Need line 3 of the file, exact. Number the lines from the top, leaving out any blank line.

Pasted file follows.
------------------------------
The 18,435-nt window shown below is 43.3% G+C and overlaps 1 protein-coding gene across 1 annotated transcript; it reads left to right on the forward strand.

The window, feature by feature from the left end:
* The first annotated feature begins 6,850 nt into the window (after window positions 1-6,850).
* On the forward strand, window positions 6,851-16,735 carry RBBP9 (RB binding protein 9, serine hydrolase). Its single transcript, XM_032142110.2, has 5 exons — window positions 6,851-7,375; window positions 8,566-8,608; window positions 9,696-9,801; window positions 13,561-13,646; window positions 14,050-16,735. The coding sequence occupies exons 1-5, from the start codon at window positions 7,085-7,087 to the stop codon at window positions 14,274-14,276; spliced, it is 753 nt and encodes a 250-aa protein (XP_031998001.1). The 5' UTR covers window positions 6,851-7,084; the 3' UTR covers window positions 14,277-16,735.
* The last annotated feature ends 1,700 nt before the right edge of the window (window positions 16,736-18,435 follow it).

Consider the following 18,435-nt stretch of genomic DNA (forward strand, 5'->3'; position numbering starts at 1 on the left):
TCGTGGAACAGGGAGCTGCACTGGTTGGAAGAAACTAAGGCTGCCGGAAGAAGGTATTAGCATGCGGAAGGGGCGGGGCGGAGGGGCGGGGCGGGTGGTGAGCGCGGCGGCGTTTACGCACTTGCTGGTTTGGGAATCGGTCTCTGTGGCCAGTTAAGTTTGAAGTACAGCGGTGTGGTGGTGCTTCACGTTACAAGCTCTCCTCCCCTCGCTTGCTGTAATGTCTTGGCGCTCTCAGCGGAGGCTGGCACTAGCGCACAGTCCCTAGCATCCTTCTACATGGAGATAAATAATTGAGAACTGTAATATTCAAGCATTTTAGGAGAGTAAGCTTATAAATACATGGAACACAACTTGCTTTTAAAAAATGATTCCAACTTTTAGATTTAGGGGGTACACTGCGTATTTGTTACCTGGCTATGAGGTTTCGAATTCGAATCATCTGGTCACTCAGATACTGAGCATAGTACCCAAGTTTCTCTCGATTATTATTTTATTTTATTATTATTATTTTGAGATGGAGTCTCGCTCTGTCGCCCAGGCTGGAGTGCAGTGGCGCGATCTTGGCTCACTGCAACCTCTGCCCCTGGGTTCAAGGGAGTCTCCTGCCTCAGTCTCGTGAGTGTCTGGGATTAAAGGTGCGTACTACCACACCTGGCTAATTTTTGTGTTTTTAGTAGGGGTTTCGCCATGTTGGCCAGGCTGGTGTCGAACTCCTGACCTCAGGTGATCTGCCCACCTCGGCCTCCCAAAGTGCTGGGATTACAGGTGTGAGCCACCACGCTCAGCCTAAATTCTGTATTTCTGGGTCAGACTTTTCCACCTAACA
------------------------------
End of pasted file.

* The first annotated feature begins 6,850 nt into the window (after window positions 1-6,850).